Mr. Anson, a few days after his return into his own country, was made a rear-admiral of the blue, and in a very short time, he was chosen member of parliament for Heydon in Yorkshire. On the 27th December 1744, when the duke of Bedford was appointed first lord of the admiralty, he was appointed one of the commissioners of the admiralty; and on the 23d of April, in the following year, was made a rear-admiral of the white. On the 14th of July 1746, he was raised to the rank of vice-admiral; and in the latter end of that year, and beginning of 1747, he commanded the squadron in the channel service, and bore the inconveniencies of a long and tempestuous winter navigation, with his usual patience and perseverance. Nothing would have frustrated the success of this expedition, but the accidental intelligence which was given, by the master of a Dutch vessel, to the duke of D’Arville’s fleet, of admiral Anson’s station and intention. However, being employed again early in the ensuing spring, he had an opportunity of rendering a very signal service of his country. Being then on board the Prince George, of 90 guns, with rear-admiral Warren, in the Devonshire, and twelve ships more under his command, he intercepted, on the 3d of May 1747, off Cape Finisterre, a considerable fleet, bound from France to the East and West Indies, and laden with merchandise, treasure, and warlike stores; and took six men of war, and four East Indiamen, not one of the enemy’s vessels of war escaping. By this successful exploit, he defeated the pernicious designs of two hostile expeditions, and made a considerable addition to the force and riches of our own kingdom. M. St. George, captain of the Invincible, in allusion to the names of two of the ships which had been taken, and pointing to them at the same time, said, when he presented his sword to the conqueror, “Monsieur, vous avez vaincu V In-vincible, et la Gloire vous suit.” On the 13th of June following, the king raised him to the honour of an English peerage, by the style and title of lord Anson, baron of Soberton, in the county of Southampton; and | his lordship made choice of a motto, very happily suited to his perils and his successes, ML Desperandum. On the 25th of April 1748, he married Elizabeth, eldest daughter of Philip lord Hardwicke, at that time lord high chancellor of Great Britain; but his lady died without issue on the 1st of June 1760.

On the 12th of July 1749, his lordship was made viceadmiral of Great Britain, an appointment that is more of a civil than a military nature; but which, nevertheless, is always given to a military man. On the 12th of June 1751, he was preferred to be first commissioner of the admiralty, in the room of the earl of Sandwich; and in the years 1752 and 1755, he was one of the lords justices of the kingdom, during his majesty’s absence. The affair of Minorca occasioned him to be much blamed by the party writers of the time, in his character of first lord of the admiralty; but when this was inquired into, the resolutions of the House of Commons acquitted him and his colleagues of any neglect of duty. On the 16th of November 1756, upon a change of administration, he resigned his office in the admiralty; but, having been in the interval made an admiral, he was again placed at the head of the board, where he continued during the remainder of his life. He came in with his old friends, the duke of Newcastle and the earl of Hardwicke, and in the most honourable manner; for he resumed his seat with the concurrence of every individual in the ministry, Mr. Pitt resuming the seals as secretary of state, and with the particular approbation of king George II. All the rest of his conduct, as first commissioner of the admiralty, was crowned with success, under the most glorious administration which this country ever saw. The last time that he commanded at sea, was in 1758, to cover the expedition against the coast of France. Being then admiral of the white, and having hoisted his flag on board the Royal George, of 100 guns, he sailed from Spithead, on the first of June, with a formidable fleet, sir Edward Hawke serving under him; and by cruizing continually before Brest, he protected the descents which were made that summer at St. Malo’s, Cherbourg, &c. The French fleet not venturing to come out, he kept his own squadron and seamen in constant exercise; a thing which he thought had been too much disregarded. On the 30th of July 1761, his lordship was raised to the dignity of admiral and commander in chief of the fleet; | and in a few days he sailed from Harwich, in the Charlotte yacht, to convoy her present majesty to England, in 1762, he went to Portsmouth, to accompany the queen’s brother, prince Charles of Mecklenburgh, and to show him the arsenal, and the fleet which was then upon the point of sailing, under the command of sir George Pocock, for the Havannah. In attending the prince, however, he caught a violent cold, that was accompanied with a gouty disorder, under which he languished two or three months. This cold, at length, settled upon his lungs, andrwas the immediate occasion of his death. He died, at his seat at Moor Park, in Hertfordshire, on the 6th of June 1762, and was buried in the family vault at Colwich. His character may be justly estimated from the particulars we have given. In his official department, he acted with great judgment, and was a steady friend to merit. Of his private virtues, it is a sufficient test that he was never the object of slander or blame. It has, indeed, been asserted that he was addicted to gaming; but the author of the life we have followed in this account denies the charge, admitting only that he played for amusement. He left his fortune to his brother Thomas Anson, esq. who was member of parliament for Lichfield, a gentleman well known for his liberal patronage of, and his exquisite skill in, the fine arts. On his decease, the united fortunes of the family devolved to his nephew, by his eldest sister, George Adams, esq. who assumed the name of Anson.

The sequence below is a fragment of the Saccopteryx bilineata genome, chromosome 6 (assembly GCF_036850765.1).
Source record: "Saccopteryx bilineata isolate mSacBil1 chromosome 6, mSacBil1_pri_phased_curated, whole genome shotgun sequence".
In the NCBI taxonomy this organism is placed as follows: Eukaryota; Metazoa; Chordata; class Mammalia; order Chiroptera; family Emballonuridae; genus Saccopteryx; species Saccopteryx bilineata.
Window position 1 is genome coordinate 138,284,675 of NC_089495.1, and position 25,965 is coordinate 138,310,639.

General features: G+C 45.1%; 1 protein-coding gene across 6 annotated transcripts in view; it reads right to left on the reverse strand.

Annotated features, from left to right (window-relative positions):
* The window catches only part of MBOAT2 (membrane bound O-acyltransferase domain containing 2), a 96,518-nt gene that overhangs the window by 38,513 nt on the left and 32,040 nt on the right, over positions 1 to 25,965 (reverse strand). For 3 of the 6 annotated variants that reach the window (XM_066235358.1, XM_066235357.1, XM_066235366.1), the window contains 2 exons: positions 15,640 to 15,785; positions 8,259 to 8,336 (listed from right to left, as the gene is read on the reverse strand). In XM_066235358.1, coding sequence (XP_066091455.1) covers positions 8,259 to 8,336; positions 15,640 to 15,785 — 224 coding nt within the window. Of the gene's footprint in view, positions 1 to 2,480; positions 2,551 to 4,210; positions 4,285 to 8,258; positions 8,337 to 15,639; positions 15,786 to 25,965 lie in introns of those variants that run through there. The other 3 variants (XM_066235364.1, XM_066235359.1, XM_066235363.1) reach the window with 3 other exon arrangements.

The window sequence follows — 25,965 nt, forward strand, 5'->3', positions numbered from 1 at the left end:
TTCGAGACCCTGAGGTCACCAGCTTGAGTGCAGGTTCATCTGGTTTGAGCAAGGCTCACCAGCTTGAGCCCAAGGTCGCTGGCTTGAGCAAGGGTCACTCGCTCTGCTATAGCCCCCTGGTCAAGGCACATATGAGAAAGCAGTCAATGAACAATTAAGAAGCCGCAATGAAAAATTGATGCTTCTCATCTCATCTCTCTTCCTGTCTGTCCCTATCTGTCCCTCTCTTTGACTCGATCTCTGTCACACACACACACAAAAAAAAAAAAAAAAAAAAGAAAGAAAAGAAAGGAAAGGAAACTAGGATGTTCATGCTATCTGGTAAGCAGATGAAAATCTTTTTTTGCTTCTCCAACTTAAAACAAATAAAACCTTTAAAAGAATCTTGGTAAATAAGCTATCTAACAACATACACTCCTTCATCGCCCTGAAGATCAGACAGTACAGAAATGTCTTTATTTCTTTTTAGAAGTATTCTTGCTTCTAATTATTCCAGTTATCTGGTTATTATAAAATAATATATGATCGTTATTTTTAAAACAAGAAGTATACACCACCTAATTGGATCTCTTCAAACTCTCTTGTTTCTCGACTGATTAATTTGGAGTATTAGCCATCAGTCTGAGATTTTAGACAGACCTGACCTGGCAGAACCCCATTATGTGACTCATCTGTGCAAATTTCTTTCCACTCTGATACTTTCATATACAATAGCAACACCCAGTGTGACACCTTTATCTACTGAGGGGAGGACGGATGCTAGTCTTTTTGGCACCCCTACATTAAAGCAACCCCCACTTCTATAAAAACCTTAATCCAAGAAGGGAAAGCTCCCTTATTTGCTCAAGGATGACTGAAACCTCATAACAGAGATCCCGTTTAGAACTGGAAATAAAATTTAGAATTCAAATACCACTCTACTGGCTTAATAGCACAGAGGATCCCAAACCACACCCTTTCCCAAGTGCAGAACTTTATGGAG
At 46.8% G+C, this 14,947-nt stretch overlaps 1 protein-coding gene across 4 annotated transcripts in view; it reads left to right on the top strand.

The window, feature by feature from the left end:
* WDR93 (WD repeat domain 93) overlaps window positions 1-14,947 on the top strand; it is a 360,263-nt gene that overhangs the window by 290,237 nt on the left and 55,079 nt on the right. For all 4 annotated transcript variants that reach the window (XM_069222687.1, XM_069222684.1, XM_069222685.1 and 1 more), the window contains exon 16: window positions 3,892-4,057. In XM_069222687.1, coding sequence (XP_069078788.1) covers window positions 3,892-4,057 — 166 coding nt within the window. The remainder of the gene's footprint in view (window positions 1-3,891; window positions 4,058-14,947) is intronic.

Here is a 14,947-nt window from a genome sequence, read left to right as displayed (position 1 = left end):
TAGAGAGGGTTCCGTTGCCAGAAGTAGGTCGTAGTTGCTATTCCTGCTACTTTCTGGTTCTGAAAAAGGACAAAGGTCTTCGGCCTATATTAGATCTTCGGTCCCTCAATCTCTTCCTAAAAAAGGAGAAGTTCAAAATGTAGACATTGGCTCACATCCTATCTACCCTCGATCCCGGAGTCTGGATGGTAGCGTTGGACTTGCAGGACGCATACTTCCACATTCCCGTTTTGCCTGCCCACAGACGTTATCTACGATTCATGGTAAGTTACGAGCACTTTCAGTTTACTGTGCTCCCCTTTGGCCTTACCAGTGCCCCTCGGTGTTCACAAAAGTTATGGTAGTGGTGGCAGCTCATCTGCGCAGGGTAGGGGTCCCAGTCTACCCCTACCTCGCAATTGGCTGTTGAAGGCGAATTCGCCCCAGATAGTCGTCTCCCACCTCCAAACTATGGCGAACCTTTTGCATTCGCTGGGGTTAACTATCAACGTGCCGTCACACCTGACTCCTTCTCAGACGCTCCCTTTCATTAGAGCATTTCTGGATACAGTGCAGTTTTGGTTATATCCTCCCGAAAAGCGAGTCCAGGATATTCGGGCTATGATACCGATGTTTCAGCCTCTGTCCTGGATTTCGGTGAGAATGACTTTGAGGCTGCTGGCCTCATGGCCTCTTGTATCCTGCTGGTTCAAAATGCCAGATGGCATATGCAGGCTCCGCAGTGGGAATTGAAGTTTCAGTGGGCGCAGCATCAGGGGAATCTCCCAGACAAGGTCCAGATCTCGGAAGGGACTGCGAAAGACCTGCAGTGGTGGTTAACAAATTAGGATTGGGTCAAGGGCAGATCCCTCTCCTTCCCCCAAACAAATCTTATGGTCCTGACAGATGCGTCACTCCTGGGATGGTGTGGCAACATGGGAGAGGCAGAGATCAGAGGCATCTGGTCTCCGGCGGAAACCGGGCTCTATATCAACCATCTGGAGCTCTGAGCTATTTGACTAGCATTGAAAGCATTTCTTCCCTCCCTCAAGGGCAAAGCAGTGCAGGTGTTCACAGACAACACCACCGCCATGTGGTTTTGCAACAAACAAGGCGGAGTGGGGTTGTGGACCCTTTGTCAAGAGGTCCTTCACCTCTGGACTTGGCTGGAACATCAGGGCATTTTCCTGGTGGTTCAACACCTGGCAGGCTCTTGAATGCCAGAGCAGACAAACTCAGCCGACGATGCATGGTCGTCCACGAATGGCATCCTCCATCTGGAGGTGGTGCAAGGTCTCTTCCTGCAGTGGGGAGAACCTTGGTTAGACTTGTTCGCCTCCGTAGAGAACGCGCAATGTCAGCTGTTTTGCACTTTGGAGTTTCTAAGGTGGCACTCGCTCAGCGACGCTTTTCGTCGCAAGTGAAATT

The history of lord Anson’s voyage, although published under the name of Mr. Walter, we have attributed to Mr. Robins. A general and uncontradicted report had for many years prevailed, that the work was drawn up by Mr. Robins, nor was this a vague report, but grounded on positive testimony. Dr. James Wilson had publicly asserted the fact, in the short account of Mr. Robins, which he prefixed to his edition of the mathematical tracts of that ingenious writer; and Mr. Martin in the life of Robins in his “Biographia Philosophica,” speaks positively to the same purpose, although probably on Dr. Wilson’s authority. Soon after the publication, however, of the first volume of the Biographia Britannica, in which the same assertion was repeated, the widow of Mr. Walter addressed a letter to the editor of that work, maintaining Mr. Walter’s claim as author of the work; but in our opinion her proofs are far from affording more than a probability. | In our article of Robins this dispute will be adverted to more particularly. 1

1

Biographia Britannica. Wilson’s Life of Robins. Nichols’s Life of Bowyer.